Bitcoins’ value is determined and measured most often by online “exchanges” (which I write more about in “how to get bitcoins”), where users can trade traditional currencies like USD or Yen for bitcoins. The current price of bitcoins is just over $263.11/btc. This price is determined completely by the supply and demand of bitcoins. Back when Bitcoin first began, they were essentially valueless, since no one knew about them. As more people got invovled, there were less bitcoins to go around per person, so they began to rise in value. As you can seen on this graph depicting bitcoin’s price over the last year, the price can be volatile at times–but it’s the common belief of Bitcoin proponents like myself that this value will continue to rise in the long term. Bitcoin is just now starting to peek its head into mainstream media like Washington Post and Fox News, and as more people become interested, the price of Bitcoin is likely to increase.
How is Bitcoin used?
Payment within Bitcoin is built around what’s called a “Bitcoin address”–mine looks like this:
All addresses start with 1 or 3, are about that long, and are made up of random-looking sequences of numbers and letters (collections of these addresses are sometimes called “wallets”). With that address, any reader now has all the information they need to know to send me some of their own bitcoins. I’m not worried about putting my address on a public blog (or anywhere, really), because it doesn’t actually allow anyone to control my account. With my address, you can send me bitcoins, as well as look up the history of that address, but that’s it. If you do send me bitcoins, it will take up to, on average, 10 minutes for me to be able to spend them. Similarly, if you were to get a bitcoin address and leave it with an insightful comment, I could (and probably would!) send you at least a few mBTC.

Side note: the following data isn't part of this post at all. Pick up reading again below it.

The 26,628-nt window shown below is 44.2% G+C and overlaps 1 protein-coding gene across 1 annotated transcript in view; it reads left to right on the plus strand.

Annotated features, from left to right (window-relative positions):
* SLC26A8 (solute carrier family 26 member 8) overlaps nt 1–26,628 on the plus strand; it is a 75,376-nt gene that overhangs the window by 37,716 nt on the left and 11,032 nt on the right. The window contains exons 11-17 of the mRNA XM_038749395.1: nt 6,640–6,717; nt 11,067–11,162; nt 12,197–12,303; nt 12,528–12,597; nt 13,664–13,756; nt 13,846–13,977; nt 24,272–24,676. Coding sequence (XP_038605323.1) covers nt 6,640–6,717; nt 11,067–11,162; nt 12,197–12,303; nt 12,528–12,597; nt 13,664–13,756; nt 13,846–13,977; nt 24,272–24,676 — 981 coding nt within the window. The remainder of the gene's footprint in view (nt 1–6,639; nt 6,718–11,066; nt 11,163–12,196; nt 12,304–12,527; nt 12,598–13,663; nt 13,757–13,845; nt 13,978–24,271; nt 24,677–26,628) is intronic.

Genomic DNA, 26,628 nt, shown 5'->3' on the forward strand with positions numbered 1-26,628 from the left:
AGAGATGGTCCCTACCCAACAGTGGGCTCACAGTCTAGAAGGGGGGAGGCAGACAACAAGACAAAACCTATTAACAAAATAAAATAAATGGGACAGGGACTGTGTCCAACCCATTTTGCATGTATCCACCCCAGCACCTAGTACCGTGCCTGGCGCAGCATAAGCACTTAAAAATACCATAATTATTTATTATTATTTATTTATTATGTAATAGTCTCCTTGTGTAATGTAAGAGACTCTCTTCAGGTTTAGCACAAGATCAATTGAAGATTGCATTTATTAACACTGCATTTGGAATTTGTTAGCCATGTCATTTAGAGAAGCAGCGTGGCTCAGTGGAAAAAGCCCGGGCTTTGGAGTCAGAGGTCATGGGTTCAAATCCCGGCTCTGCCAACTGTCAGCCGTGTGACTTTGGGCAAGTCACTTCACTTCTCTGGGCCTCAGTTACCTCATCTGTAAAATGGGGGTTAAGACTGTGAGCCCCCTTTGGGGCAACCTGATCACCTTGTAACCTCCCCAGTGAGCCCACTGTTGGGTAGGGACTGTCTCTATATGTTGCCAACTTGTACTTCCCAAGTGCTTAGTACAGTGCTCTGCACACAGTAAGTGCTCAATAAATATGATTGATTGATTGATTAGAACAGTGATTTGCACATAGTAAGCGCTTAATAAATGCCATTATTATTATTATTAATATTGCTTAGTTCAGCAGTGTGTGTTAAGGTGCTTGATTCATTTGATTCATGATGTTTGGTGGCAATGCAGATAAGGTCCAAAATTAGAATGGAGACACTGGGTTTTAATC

The exact process for sending someone bitcoins might be different for different clients, but it’s always something along these lines: Copy the address, paste it into your bitcoin client, type in an amount to send, and click “send”. Somewhere along this process you might have to put in a password. That’s it! This ease of sending payments to anyone (and remember, all you need is their Bitcoin address) is one of the great strengths of Bitcoin. I have the android Bitcoin app, which makes it even easier–I can scan QR codes that represent bitcoin addresses, allowing me to basically skip the step of directly managing the bitcoin address myself. I also have addresses for some of my friends stored as contacts for quick access (this is great for managing friendly bets and loans, by the way).